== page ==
Pokémon Ruby and Sapphire were respectively the land and water based counterparts of Pokémon’s third generation. They had us explore the region of Hoenn: the most waterlogged location in the world of Pokémon to date. Their respective legendary Pokémon, Groudon and Kyogre, were given a larger role in the plot than the legendaries of the previous instalments.
For the first time, the game’s plot was affected by the copy of the game being played, giving either Groudon or Kyogre a pivotal role in the story. Ten years have passed since then, and the new features added with each generation have slotted perfectly into the re-created world, adding depth to the already existing without distracting from the original.
After the third generation, many mechanical improvements have taken place in Pokémon. For many players, these made little difference to the Pokémon experience, but to others, they make the older games feel archaic and unbalanced. One of the most important of these was the physical/special split of generation four – this split meant each Pokémon type could now have both special and physical moves, rather than being constrained to one. Pokémon that were useless before could now serve a purpose, and others had their signature moves nerfed. After the alterations of fourth, fifth and sixth generations (whether obvious to the player or not) the journey through Hoenn is a more refined experience than the first time around.
The sixth and current generation added some features that revolutionised the Pokémon experience. For me, the most exciting of these wasn’t the balancing of types, or the graphical overhaul, but the increase in power of the experience share. As in X and Y, the experience share is now a key item that benefits all party Pokémon, meaning that grinding for experience is no longer an issue, nor is limiting your party to a size that makes training manageable. To top it all off, X and Y also gave the player a pair of roller skates after the first gym. They didn’t serve a particular purpose, but made travelling more fun than in previous games, and showed off the player’s new ability of freely moving in any direction.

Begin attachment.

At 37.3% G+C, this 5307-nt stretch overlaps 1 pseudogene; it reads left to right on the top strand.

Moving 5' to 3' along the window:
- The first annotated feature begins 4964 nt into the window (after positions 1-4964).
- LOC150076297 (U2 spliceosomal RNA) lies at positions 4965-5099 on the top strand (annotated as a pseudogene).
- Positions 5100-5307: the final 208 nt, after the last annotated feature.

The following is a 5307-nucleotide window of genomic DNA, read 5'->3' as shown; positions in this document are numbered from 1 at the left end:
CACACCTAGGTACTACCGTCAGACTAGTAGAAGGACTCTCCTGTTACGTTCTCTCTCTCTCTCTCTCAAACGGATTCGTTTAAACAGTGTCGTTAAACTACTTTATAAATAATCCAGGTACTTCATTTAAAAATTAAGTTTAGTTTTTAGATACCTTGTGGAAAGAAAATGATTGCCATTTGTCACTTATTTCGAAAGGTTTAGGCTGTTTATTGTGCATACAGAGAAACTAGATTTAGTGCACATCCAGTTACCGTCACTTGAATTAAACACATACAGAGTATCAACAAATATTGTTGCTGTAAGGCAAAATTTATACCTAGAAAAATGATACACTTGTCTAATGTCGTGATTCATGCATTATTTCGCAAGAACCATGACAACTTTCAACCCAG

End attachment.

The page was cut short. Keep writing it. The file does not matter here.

Alpha Sapphire and Omega Ruby have forsaken this feature in lieu of a new tool with a purpose. Although the loss of roller skates feels like being stripped of a new toy, the DexNav and tiptoeing mechanic that replace it are a far more practical set of tools. As in previous generations, Pokémon can rustle in the grass, but now these Pokémon can be searched for specifically after being caught once, and their details are shown before the fight commences.
Thanks to this change, the efficiency of team building, and hunting for Pokémon with rare traits and abilities is easier than ever before. Gone are the hours of tedium, running around in patches of grass while hunting for an elusive Pokémon to add to your repertoire. Now specific Pokémon species can be searched for over and over again, regardless of their rarity. It’s a fantastic feature that, together with the experience share, has made creating and editing your party something to enjoy, rather than a chore to dread.